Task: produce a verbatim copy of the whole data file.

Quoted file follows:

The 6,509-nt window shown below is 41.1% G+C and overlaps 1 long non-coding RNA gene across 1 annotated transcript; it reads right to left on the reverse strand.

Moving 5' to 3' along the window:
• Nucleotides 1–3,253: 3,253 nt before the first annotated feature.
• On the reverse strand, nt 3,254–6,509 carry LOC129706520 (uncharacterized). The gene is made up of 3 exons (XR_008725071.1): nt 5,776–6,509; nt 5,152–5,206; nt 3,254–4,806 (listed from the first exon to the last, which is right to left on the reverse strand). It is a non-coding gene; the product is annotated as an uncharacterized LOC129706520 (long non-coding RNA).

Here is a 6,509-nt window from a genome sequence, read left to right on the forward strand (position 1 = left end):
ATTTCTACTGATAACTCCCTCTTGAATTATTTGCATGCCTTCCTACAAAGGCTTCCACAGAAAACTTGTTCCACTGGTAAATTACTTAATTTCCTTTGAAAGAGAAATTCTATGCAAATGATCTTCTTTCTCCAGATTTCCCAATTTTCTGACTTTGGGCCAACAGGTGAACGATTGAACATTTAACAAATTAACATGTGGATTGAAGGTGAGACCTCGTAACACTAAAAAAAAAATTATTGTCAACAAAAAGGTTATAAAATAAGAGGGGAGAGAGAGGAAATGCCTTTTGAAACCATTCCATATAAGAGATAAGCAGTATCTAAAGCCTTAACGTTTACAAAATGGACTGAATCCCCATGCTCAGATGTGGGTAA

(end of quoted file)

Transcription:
The 6,509-nt window shown below is 41.1% G+C and overlaps 1 long non-coding RNA gene across 1 annotated transcript; it reads right to left on the reverse strand.

Moving 5' to 3' along the window:
• Nucleotides 1–3,253: 3,253 nt before the first annotated feature.
• On the reverse strand, nt 3,254–6,509 carry LOC129706520 (uncharacterized). The gene is made up of 3 exons (XR_008725071.1): nt 5,776–6,509; nt 5,152–5,206; nt 3,254–4,806 (listed from the first exon to the last, which is right to left on the reverse strand). It is a non-coding gene; the product is annotated as an uncharacterized LOC129706520 (long non-coding RNA).

Here is a 6,509-nt window from a genome sequence, read left to right on the forward strand (position 1 = left end):
ATTTCTACTGATAACTCCCTCTTGAATTATTTGCATGCCTTCCTACAAAGGCTTCCACAGAAAACTTGTTCCACTGGTAAATTACTTAATTTCCTTTGAAAGAGAAATTCTATGCAAATGATCTTCTTTCTCCAGATTTCCCAATTTTCTGACTTTGGGCCAACAGGTGAACGATTGAACATTTAACAAATTAACATGTGGATTGAAGGTGAGACCTCGTAACACTAAAAAAAAAATTATTGTCAACAAAAAGGTTATAAAATAAGAGGGGAGAGAGAGGAAATGCCTTTTGAAACCATTCCATATAAGAGATAAGCAGTATCTAAAGCCTTAACGTTTACAAAATGGACTGAATCCCCATGCTCAGATGTGGGTAA